Columbia Township residents stand in opposition to a settlement agreement between the township and MLM Developers over a planned 660-unit housing development on the former Emerald Woods Golf Course and adjacent properties. Trustees voted 3-0 to accept the agreement and end a lawsuit against them in Lorain County Common Pleas Court.
DAVE O'BRIEN / CHRONICLE Enlarge
COLUMBIA TOWNSHIP — Following a contentious and heated public meeting over a proposed 660-unit development planned in the township, trustees grudgingly voted unanimously Monday to go ahead with a settlement agreement that will end a lawsuit against them in Lorain County Common Pleas Court.
The settlement affects more than 356 acres of property, including the nearly 305 acres on which Emerald Woods Golf Course once sat. The golf course closed in 2017, and has been planned for development.
The decision was widely unpopular among the more than 200 Columbia Township and Columbia Station residents who packed the Columbia High School gymnasium. Not a single resident who stood up during the more than two-hour public comment portion of the meeting spoke in favor of the agreement.
Trustees said their hand was forced.
“None of us like this agreement,” Trustee Mark Cunningham said, adding that the township’s rural nature was always likely to change.
“When I moved in, I wanted to be the last person to move into Columbia Township, but that’s not gonna happen,” he said prior to casting his vote.
MLM Development wants to build more than 660 residences, at 1.85 units per acre. Up until the agreement was reached, the number of units per acre ran counter to township zoning, with township officials wanting fewer and the developers wanting more than 2 units per acre.
Residents cited increased traffic, flooding, lack of infrastructure, and increased burden on their schools and fire department and a possible increase in crime among their objections to the plan.
“We don’t want you here!” one resident shouted at representatives of MLM Development, who did not speak or take any questions during the hearing. “Go back where you came from!” another resident shouted.
In the agreement, which must still be approved by a Lorain County Magistrate Jim Blaszak, the township and MLM agreed, among other items, that:
- “all buildings shall have a minimum 300-foot front building line setback,”
- a recreation fee of $900 will be paid to the township for each zoning certificate issued for each individual unit,
- evergreen trees 6 feet tall or higher will be planted every 10 feet along the property’s eastern boundary line, and
- no apartments will be built unless permitted in a future zoning resolution or unless otherwise approved by trustees.
Township Trustee Mike Musto said trustees still have not seen the developers’ plans, and that the court has told the township developers don’t have to show the plans to them. He said the township could be on the hook for between $2 million and $6 million plus more in attorney fees “if we lose” the lawsuit in court.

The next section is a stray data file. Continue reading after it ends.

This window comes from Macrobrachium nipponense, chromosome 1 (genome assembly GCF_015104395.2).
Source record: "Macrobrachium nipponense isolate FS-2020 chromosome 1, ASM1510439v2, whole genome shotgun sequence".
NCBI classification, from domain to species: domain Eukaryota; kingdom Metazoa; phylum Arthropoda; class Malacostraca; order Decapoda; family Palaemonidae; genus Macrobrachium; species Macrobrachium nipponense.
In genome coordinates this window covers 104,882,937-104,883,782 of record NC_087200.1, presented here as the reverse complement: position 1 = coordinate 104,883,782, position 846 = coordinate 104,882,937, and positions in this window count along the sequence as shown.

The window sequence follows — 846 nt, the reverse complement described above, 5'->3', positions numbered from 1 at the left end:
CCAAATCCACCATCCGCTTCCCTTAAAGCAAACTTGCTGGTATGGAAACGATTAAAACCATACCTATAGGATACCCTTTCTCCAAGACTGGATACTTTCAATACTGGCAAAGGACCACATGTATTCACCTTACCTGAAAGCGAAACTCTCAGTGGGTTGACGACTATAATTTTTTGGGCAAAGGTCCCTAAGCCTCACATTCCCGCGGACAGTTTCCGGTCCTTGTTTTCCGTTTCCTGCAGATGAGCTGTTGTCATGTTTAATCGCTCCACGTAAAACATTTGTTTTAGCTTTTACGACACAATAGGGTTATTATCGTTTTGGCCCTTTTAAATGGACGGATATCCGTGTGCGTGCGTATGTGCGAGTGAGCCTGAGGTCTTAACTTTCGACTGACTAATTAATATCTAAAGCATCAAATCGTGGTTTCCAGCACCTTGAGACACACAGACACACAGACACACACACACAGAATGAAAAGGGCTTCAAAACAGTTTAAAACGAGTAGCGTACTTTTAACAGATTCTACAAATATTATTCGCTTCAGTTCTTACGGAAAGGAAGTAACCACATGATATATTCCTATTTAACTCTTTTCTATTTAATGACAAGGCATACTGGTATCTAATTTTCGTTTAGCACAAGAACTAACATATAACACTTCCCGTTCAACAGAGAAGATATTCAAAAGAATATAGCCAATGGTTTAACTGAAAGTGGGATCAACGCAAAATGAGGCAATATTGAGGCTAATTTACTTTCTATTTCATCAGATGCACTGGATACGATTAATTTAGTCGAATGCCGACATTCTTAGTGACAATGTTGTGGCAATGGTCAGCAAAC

Township attorneys “advised us to accept this agreement and move forward,” he told the crowd. No other interested parties came forward to purchase the Emerald Woods property, Musto said, including Lorain County Metro Parks.
At $6 million, “they don’t have the money,” he said.
Multiple residents encouraged the elected board to “have a backbone” and fight the developers, no matter the cost.
Musto, Trustee Dick Heidecker and Assistant Lorain County Prosecutor Gerald Innes said that could force the township into bankruptcy, resulting in the loss of the fire department and road department and bringing township services to an end.
“Insurance has already paid $80,000 in legal fees,” Heidecker said. “I don’t want to lose the fire department.”
Innes, who represented the trustees in court and took some flak of his own during the meeting, told residents they were likely to lose the case and that defying a court order would certainly bankrupt the township.
“You are going to be developed,” he told the crowd. “The magistrate who looked at the expert reports said this area should be ‘high density.’”
“The legal system is not fair,” Musto told the crowd. “I know you’ve heard that before, but the legal system is not fair.”
Residents further accused trustees of not following their own comprehensive plan, which they spent years creating. They asked trustees to “remember who you work for” and called the plan “a bad deal” and “backwards.”
You’re setting a precedent where they can come in and roll over you,” one resident told trustees. “You sold out the residents.”
“These developers don’t care about this community, they just want to make their money and bail,” said another.
“This is all about money. This isn’t about anything other than cash,” Columbia Station resident Lonnie Blankenship told trustees.
John Slagter, a partner with the law firm Buckingham, Doolittle & Burroughs, which represents MLM Development, said cities and townships have to follow Ohio law and “can’t just zone the way they want,” while property owners “have legal rights.”
“This agreement was a compromise on both sides,” he said. Developers “wanted a higher density” than 1.85 dwellings per acre — two units per acre, Slagter said — but compromised.
“This settlement is less than that,” he said. “Legally, the developers, under the law, had a very strong case. ... This was hundreds of hours of depositions, hours upon hours of hearings and multiple expert reports. This wasn’t either side giving in.”